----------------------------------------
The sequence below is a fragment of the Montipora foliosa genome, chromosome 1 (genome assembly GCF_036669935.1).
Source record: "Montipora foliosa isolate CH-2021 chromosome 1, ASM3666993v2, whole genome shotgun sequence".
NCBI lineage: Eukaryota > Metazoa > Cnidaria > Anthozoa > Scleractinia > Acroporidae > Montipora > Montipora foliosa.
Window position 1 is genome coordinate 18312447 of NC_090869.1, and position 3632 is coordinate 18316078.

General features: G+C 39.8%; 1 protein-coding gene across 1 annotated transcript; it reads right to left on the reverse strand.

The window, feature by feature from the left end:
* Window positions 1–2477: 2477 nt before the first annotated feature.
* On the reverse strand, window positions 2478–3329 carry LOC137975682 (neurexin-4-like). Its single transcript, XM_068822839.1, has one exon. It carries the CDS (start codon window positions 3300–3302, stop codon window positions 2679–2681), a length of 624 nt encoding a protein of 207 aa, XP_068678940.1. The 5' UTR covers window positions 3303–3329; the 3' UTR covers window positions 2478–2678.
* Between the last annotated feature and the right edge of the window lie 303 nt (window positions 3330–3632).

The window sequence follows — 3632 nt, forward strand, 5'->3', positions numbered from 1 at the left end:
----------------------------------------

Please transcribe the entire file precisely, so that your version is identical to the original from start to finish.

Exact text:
The sequence below is a fragment of the Montipora foliosa genome, chromosome 1 (genome assembly GCF_036669935.1).
Source record: "Montipora foliosa isolate CH-2021 chromosome 1, ASM3666993v2, whole genome shotgun sequence".
NCBI lineage: Eukaryota > Metazoa > Cnidaria > Anthozoa > Scleractinia > Acroporidae > Montipora > Montipora foliosa.
Window position 1 is genome coordinate 18312447 of NC_090869.1, and position 3632 is coordinate 18316078.

General features: G+C 39.8%; 1 protein-coding gene across 1 annotated transcript; it reads right to left on the reverse strand.

The window, feature by feature from the left end:
* Window positions 1–2477: 2477 nt before the first annotated feature.
* On the reverse strand, window positions 2478–3329 carry LOC137975682 (neurexin-4-like). Its single transcript, XM_068822839.1, has one exon. It carries the CDS (start codon window positions 3300–3302, stop codon window positions 2679–2681), a length of 624 nt encoding a protein of 207 aa, XP_068678940.1. The 5' UTR covers window positions 3303–3329; the 3' UTR covers window positions 2478–2678.
* Between the last annotated feature and the right edge of the window lie 303 nt (window positions 3330–3632).

The window sequence follows — 3632 nt, forward strand, 5'->3', positions numbered from 1 at the left end: